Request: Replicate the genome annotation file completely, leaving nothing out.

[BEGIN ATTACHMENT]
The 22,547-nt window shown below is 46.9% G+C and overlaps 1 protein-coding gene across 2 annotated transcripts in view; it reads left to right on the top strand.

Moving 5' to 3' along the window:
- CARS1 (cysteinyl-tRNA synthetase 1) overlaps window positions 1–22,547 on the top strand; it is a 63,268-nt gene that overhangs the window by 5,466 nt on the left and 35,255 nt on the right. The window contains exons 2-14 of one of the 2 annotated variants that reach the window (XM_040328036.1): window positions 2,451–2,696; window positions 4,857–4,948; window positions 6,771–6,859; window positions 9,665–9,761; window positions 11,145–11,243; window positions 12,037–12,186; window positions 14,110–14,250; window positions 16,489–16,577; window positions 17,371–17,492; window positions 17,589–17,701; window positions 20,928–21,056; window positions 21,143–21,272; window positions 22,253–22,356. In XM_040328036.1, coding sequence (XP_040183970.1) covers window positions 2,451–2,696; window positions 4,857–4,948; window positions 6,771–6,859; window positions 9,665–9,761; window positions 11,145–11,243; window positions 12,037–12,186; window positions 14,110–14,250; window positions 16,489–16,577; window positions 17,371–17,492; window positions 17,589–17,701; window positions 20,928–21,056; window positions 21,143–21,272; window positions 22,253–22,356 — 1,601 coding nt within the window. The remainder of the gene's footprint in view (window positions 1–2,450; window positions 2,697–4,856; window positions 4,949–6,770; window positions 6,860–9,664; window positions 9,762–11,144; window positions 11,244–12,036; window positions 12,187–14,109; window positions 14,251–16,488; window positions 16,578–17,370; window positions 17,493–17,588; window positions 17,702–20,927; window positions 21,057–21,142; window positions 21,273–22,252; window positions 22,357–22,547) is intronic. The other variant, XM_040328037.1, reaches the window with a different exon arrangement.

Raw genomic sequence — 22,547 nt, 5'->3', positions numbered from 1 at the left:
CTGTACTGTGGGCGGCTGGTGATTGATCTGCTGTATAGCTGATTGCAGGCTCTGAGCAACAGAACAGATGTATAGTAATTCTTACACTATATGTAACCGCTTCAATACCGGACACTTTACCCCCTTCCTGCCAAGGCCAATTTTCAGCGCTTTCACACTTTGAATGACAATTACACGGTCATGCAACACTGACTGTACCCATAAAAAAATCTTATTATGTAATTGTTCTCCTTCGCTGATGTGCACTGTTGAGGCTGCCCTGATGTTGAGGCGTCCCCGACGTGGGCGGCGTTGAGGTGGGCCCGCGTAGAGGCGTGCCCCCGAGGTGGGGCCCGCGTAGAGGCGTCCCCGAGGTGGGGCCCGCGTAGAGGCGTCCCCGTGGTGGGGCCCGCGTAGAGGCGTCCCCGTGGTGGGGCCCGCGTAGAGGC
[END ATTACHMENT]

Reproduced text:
The 22,547-nt window shown below is 46.9% G+C and overlaps 1 protein-coding gene across 2 annotated transcripts in view; it reads left to right on the top strand.

Moving 5' to 3' along the window:
- CARS1 (cysteinyl-tRNA synthetase 1) overlaps window positions 1–22,547 on the top strand; it is a 63,268-nt gene that overhangs the window by 5,466 nt on the left and 35,255 nt on the right. The window contains exons 2-14 of one of the 2 annotated variants that reach the window (XM_040328036.1): window positions 2,451–2,696; window positions 4,857–4,948; window positions 6,771–6,859; window positions 9,665–9,761; window positions 11,145–11,243; window positions 12,037–12,186; window positions 14,110–14,250; window positions 16,489–16,577; window positions 17,371–17,492; window positions 17,589–17,701; window positions 20,928–21,056; window positions 21,143–21,272; window positions 22,253–22,356. In XM_040328036.1, coding sequence (XP_040183970.1) covers window positions 2,451–2,696; window positions 4,857–4,948; window positions 6,771–6,859; window positions 9,665–9,761; window positions 11,145–11,243; window positions 12,037–12,186; window positions 14,110–14,250; window positions 16,489–16,577; window positions 17,371–17,492; window positions 17,589–17,701; window positions 20,928–21,056; window positions 21,143–21,272; window positions 22,253–22,356 — 1,601 coding nt within the window. The remainder of the gene's footprint in view (window positions 1–2,450; window positions 2,697–4,856; window positions 4,949–6,770; window positions 6,860–9,664; window positions 9,762–11,144; window positions 11,244–12,036; window positions 12,187–14,109; window positions 14,251–16,488; window positions 16,578–17,370; window positions 17,493–17,588; window positions 17,702–20,927; window positions 21,057–21,142; window positions 21,273–22,252; window positions 22,357–22,547) is intronic. The other variant, XM_040328037.1, reaches the window with a different exon arrangement.

Raw genomic sequence — 22,547 nt, 5'->3', positions numbered from 1 at the left:
CTGTACTGTGGGCGGCTGGTGATTGATCTGCTGTATAGCTGATTGCAGGCTCTGAGCAACAGAACAGATGTATAGTAATTCTTACACTATATGTAACCGCTTCAATACCGGACACTTTACCCCCTTCCTGCCAAGGCCAATTTTCAGCGCTTTCACACTTTGAATGACAATTACACGGTCATGCAACACTGACTGTACCCATAAAAAAATCTTATTATGTAATTGTTCTCCTTCGCTGATGTGCACTGTTGAGGCTGCCCTGATGTTGAGGCGTCCCCGACGTGGGCGGCGTTGAGGTGGGCCCGCGTAGAGGCGTGCCCCCGAGGTGGGGCCCGCGTAGAGGCGTCCCCGAGGTGGGGCCCGCGTAGAGGCGTCCCCGTGGTGGGGCCCGCGTAGAGGCGTCCCCGTGGTGGGGCCCGCGTAGAGGC